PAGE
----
Haynesville Shale — Exploding onto the scene in mid-2008, the Haynesville Shale in north Louisiana continued its emergence throughout 2009 as the top resource play in the country. Even as the Marcellus, Eagleford, Fayetteville and others continued to come online, the Haynesville Shale produced record wells and did not appear to be slowing down. In fact, in the second half of 2009, many companies began exploring another geological formation just 500 feet above the Haynesville. This formation is reported to be almost as prolific as the Haynesville. If this is true, numerous companies in the Haynesville will effectively double their acreage by producing this new formation. At one point, the Haynesville Shale accounted for more than 50 percent of the drilling activity in Louisiana. The Haynesville Shale provided a much-needed buffer to a staggering economy in 2009.
Giant Discovery in Gulf of Mexico — With the Gulf of Mexico drilling activity at a record low, the industry welcomed news this week from London based BP of its massive discovery in the deepwater Gulf of Mexico. BP calls the Tiber Prospect a “giant oil discovery” with potential production of 300,000 to 400,000 barrels of oil per day and reserves of 4 to 6 billion barrels of oil equivalent, which includes natural gas. To put that in perspective, the current U.S. daily crude oil production is 5 million barrels per day. Being less optimistic, the Tiber Prospect could potentially provide 5 percent of the U.S. daily oil production, presuming U.S. production will be at 5 million barrels per day by 2020.
Hydraulic Fracturing – Hydraulic fracturing has existed for 50 plus years. The National Petroleum Council estimates that 60 to 80 percent of all wells drilled in the U.S. in the next 10 years will require hydraulic fracturing. I have heard estimates as high as 95 percent of all shale gas wells will be drilled using this technology. It is clear to everyone that this technology is vital to the development of U.S. oil and gas resources. In 2009, Congress once again brought HF under attack. HF is protected from regulation as a hazardous waste in the Safe Drinking Water Act. The EPA and the Groundwater Protection Council have conducted study after study and have no documented case of contamination in over 1 million wells drilled. If the protection is repealed, it is estimated that an additional cost of at least $100,000 will be incurred with each well. After some initial traction, Congress has not moved forward with this issue, but it is expected to arise again in 2010.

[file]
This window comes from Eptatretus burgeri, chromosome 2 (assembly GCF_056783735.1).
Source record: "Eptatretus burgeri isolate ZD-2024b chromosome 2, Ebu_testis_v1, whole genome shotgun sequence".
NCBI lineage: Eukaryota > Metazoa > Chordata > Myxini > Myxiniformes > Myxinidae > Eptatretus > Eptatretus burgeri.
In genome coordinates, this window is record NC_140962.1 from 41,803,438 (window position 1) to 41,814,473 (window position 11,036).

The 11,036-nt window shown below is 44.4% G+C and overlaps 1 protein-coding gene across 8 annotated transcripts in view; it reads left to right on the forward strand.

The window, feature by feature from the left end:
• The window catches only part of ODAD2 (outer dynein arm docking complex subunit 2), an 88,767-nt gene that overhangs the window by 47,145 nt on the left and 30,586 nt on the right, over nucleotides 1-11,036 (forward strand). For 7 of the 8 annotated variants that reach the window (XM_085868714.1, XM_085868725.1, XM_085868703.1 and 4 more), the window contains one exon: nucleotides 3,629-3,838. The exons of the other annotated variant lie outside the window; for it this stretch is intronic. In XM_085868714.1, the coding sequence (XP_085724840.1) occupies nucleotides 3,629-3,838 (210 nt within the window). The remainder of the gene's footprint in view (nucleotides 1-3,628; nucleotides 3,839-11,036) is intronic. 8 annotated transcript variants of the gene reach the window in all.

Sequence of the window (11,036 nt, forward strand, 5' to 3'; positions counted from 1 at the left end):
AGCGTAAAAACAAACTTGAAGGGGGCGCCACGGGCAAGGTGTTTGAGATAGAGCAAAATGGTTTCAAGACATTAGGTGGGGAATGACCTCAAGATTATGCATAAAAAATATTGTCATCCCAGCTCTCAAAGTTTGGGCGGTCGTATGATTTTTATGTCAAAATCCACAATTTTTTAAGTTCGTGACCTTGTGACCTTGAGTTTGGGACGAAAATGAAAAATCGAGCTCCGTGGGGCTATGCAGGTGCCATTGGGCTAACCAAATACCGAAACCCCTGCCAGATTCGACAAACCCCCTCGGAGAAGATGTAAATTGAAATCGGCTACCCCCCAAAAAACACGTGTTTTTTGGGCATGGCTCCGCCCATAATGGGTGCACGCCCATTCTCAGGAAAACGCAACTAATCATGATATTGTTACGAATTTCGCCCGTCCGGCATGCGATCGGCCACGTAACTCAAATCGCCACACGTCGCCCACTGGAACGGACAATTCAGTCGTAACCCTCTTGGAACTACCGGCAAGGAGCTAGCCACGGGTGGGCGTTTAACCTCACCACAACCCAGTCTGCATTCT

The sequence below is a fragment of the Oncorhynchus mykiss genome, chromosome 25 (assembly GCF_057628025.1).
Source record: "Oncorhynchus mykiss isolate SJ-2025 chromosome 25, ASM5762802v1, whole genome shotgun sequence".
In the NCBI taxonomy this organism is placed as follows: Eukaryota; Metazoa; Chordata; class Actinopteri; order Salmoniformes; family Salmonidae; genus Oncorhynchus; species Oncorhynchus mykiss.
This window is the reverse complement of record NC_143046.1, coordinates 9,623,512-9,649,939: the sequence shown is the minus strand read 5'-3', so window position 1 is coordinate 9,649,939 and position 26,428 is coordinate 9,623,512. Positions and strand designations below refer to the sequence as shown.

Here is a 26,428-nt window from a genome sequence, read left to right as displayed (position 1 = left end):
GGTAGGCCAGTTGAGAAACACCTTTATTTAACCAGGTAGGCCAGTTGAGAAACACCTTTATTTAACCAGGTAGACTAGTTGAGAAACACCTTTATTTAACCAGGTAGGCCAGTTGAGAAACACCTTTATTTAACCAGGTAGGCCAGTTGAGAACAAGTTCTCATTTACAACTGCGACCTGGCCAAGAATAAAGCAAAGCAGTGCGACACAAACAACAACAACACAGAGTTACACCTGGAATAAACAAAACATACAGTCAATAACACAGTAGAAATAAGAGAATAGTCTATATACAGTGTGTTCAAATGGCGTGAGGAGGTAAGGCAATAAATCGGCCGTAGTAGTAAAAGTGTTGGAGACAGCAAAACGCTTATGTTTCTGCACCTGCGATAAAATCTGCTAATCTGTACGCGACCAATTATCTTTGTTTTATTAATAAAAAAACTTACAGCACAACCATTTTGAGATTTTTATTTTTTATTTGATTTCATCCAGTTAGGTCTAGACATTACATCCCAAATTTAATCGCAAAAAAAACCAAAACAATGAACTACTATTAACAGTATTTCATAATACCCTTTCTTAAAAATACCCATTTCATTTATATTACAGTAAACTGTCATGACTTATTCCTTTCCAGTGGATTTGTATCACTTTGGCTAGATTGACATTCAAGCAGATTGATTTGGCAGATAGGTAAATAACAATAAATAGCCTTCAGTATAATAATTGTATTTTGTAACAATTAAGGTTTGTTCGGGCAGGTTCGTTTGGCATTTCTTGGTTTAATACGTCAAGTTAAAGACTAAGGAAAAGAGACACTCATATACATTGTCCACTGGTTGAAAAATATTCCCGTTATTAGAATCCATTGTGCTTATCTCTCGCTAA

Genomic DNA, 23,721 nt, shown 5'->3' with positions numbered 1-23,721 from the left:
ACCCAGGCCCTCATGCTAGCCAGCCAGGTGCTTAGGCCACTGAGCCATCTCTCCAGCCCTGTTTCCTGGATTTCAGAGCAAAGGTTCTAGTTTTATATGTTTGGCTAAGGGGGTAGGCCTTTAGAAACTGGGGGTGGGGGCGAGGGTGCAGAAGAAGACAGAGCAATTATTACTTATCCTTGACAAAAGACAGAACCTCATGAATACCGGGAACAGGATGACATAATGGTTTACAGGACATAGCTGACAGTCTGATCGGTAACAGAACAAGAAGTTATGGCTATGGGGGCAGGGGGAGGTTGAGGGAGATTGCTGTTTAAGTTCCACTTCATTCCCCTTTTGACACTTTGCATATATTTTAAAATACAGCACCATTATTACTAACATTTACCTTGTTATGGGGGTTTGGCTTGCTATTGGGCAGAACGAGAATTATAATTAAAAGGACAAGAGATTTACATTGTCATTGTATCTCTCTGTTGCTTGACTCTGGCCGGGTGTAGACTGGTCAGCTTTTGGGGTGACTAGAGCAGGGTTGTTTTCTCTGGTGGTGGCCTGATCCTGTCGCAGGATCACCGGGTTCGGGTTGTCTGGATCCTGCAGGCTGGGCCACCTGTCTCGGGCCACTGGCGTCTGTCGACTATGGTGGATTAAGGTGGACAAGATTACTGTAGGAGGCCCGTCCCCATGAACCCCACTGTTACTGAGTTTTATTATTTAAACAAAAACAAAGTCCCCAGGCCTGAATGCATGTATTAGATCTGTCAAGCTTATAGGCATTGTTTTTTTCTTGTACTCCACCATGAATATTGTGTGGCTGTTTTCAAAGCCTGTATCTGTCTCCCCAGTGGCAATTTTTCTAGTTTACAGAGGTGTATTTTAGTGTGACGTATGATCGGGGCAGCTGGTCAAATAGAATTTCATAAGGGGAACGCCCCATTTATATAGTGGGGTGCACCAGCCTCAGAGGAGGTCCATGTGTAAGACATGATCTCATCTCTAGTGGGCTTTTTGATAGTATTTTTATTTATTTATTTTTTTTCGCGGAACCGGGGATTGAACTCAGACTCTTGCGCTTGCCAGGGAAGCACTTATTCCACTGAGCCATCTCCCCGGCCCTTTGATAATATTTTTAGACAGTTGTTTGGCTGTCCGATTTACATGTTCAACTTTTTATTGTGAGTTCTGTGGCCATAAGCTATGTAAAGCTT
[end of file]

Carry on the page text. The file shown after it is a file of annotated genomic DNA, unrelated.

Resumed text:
Credit Crisis’ Impact on Domestic and Louisiana Drilling – Throughout 2009, it was impossible to turn on the TV or the radio and not hear something about the economy or the credit crisis. One of the first actions the president took was to help alleviate the financial struggles that our banks and businesses were facing. Most of the conversations centered on homeowners being forced into foreclosure and what steps could be taken to keep people in their homes. What was not talked about nearly enough was the effect that it was having on the business community and, in particular, on the oil and gas industry. The industry relies heavily on financing from banks and institutions. Only the major companies have the capital on hand to just go drill a well. Most companies take a project to the bank, get a loan, and then go out and drill a well. In 2009, companies saw millions of dollars taken out of investment programs. In one case, a company had a $100 million line of credit completely pulled simply because the bank did not have the cash to lend. The effect was realized most this summer when the U.S. rig count fell 60 percent from the previous year. Louisiana had the worst rig count on record in South Louisiana land, inland barge and in the Gulf of Mexico. As prices have slightly climbed and the economy seems to be stabilizing a bit, rig counts in Louisiana and the rest of the U.S. have started to rise and are giving a little hope for 2010.